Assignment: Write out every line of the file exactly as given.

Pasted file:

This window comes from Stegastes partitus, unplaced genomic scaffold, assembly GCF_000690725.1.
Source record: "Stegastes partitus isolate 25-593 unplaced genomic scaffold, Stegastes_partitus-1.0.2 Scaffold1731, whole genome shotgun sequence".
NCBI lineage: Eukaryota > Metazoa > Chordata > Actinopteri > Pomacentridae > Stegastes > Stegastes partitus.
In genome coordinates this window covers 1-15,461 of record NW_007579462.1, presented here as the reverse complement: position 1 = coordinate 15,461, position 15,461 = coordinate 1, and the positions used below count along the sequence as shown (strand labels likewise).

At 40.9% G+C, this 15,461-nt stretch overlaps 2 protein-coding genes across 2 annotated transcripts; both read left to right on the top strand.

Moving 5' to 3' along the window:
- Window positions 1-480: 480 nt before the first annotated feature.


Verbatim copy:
This window comes from Stegastes partitus, unplaced genomic scaffold, assembly GCF_000690725.1.
Source record: "Stegastes partitus isolate 25-593 unplaced genomic scaffold, Stegastes_partitus-1.0.2 Scaffold1731, whole genome shotgun sequence".
NCBI lineage: Eukaryota > Metazoa > Chordata > Actinopteri > Pomacentridae > Stegastes > Stegastes partitus.
In genome coordinates this window covers 1-15,461 of record NW_007579462.1, presented here as the reverse complement: position 1 = coordinate 15,461, position 15,461 = coordinate 1, and the positions used below count along the sequence as shown (strand labels likewise).

At 40.9% G+C, this 15,461-nt stretch overlaps 2 protein-coding genes across 2 annotated transcripts; both read left to right on the top strand.

Moving 5' to 3' along the window:
- Window positions 1-480: 480 nt before the first annotated feature.